Afghanistan’s currency has tumbled to record lows this week as the Taliban seizes control of the impoverished nation and a shortage of US dollars sets off panic.
The afghani traded to 86 per US dollar on Wednesday, down sharply from about 80 a week ago, according to Refinitiv.
The currency plunge reflects concern about the future of Afghanistan after the capital of Kabul fell into the hands of the Taliban, a repressive militant group sanctioned by the United States and other world powers.
Afghanistan’s fragile economy relies heavily on US-led international aid — a lifeline that is now in severe doubt following the withdrawal by the United States military. About 75% of public spending is financed through international aid grants, according to the World Bank.
The decline in Afghanistan’s currency will add pressure to inflation. Rising prices, especially for food and necessities, will hit the nation’s poorest the hardest.
Robert Kahn, director of global strategy at the Eurasia Group, said a contributing factor for the currency drop is concern about a shortage of physical US dollars, on which the Afghan financial system is heavily reliant because its economy imports more than it exports.
“The main challenge for the Taliban regime will be to secure access to hard currencies to pay for imported goods and prevent a full-blown balance of payments crisis,” said Piotr Matys, senior FX analyst at In Touch Capital Markets.
‘The next shipment never arrived’
In a pair of lengthy Twitter threads, Afghanistan’s central bank chief Ajmal Ahmady detailed a desperate attempt to stabilize the currency before he eventually fled the country on Sunday.
“Friday - we received a call that given the deteriorating environment, we wouldn’t get any more dollar shipments,” Ahmady said. He added that the central bank had to supply less currency to the market on Saturday, “which further increased panic.”
The afghani spiked from about 81 to nearly 100 on Saturday. Ahmady said meltdown prompted him to hold meetings that day to reassure markets and currency exchanges “to calm them down.”
Ahmady said Ashraf Ghani, at the time still Afghanistan’s president, spoke with US Secretary of State Antony Blinken on Saturday evening to request that dollar shipments resume — something he said the US agreed to do in principle.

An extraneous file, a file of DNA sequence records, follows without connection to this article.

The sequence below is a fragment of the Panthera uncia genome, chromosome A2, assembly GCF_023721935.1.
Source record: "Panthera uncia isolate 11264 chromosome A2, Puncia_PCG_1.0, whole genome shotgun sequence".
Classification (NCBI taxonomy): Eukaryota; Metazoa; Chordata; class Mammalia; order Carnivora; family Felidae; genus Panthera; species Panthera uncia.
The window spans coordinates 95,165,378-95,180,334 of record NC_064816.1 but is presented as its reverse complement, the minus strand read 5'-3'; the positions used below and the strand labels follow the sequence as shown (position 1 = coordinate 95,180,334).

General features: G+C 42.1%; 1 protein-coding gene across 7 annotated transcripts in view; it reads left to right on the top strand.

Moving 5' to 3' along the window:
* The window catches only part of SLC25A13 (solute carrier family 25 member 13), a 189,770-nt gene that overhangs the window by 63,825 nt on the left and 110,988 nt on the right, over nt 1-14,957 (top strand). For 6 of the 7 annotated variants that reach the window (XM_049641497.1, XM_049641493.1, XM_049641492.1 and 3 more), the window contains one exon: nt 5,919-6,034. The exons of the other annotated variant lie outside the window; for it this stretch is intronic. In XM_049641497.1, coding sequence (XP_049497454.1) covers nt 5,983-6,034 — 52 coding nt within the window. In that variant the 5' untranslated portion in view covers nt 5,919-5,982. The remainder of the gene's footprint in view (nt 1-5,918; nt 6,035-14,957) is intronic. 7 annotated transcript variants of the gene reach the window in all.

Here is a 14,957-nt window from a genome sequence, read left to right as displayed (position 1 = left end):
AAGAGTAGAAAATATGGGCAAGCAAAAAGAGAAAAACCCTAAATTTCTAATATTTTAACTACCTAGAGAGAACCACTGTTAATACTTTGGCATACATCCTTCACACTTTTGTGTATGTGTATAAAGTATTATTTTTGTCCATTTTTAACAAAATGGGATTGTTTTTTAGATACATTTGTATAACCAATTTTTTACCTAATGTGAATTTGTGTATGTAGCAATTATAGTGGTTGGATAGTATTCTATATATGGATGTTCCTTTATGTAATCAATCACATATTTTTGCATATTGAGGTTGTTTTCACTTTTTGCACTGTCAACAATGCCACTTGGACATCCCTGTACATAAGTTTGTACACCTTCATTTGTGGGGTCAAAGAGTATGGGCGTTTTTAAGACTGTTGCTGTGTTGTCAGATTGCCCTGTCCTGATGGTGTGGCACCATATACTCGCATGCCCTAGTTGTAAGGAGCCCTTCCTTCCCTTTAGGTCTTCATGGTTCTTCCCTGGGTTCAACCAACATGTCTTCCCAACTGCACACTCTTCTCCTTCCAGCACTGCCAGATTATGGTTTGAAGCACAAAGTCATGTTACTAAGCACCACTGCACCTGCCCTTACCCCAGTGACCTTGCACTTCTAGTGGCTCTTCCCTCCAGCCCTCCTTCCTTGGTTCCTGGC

“The next shipment never arrived. Seems like our partners had good intelligence as to what was going to happen,” Ahmady said.
‘They urgently need to add an economist’
By Sunday, Ahmady discovered the Afghan leadership, including Ghani, had fled the country.
“It did not have to end this way,” Ahmady said on Twitter. “I was disgusted by the lack of any planning by Afghan leadership.”
Afghanistan’s central bank has “close to zero” hard currency left, Ahmady said. Given the shortage of dollars, the Taliban will likely have to implement capital controls, he added. “Currency will depreciate. Inflation will rise…This will hurt the poor as food prices increase.”
Like most central banks, Afghanistan’s holds most of its reserves overseas, in the form of US Treasuries, gold and other assets.
Ahmady said he has been told that Taliban militants are asking central bank staffers about the location of assets.
“If this is true – it is clear they urgently need to add an economist on their team,” he added.
US blocks access to funds. What will the IMF do?
In recent days, Washington has effectively blocked the Taliban from reaching assets held by the Afghan central bank in the United States, CNN has previously reported.
The International Monetary Fund is scheduled to send about $450 million to Afghanistan next week. But that money could be cut off given the Taliban control of the country.
GOP lawmakers sent a letter to Treasury Secretary Janet Yellen on Tuesday urging her to intervene and prevent the IMF from sending the funds.
The Treasury Department is taking steps to prevent the Taliban from accessing the IMF funds, a Treasury official told CNN on Wednesday.
Such a dispute is typically decided by a vote among IMF members, some of which have made clear they won’t recognize the Taliban as the legitimate government of Afghanistan.
Marc Chandler, managing director of Bannockburn Global Forex, fears the US financial crackdown on the Taliban will backfire.
“I worry that the US effort to punish the Taliban for what happened two decades ago risks bringing about what it fears,” Chandler said. “An impoverished economy will exacerbate the governance challenge and could weaken the Taliban’s hold on the country, leaving room for non-state actors — terrorists.”
What’s next for Afghanistan?
Kahn, the Eurasia Group director, said the Taliban’s economic model has shown to be “resilient” in the past.
“Given the agrarian and decentralized basis of economic activity in Afghanistan,” Kahn said in an email to CNN, “their economic model has shown an ability to weather sanctions and limited access to formal financial markets/resources.”
The Taliban has been sanctioned by the United States in part for human rights violations against women and girls, including banning them education, forced marriages and denying most of them access to employment.
Matys, the FX analyst at In Touch Capital Markets, said optimistic investors could argue Afghanistan will become more stable in the future compared to the past two decades.
“Political stability, even if it is provided by authoritarian regimes, is an important factor for foreign investors who usually do not put democracy at the top of their list of priorities,” Matys said. “If they have, the list of countries worth investing in could prove very short.”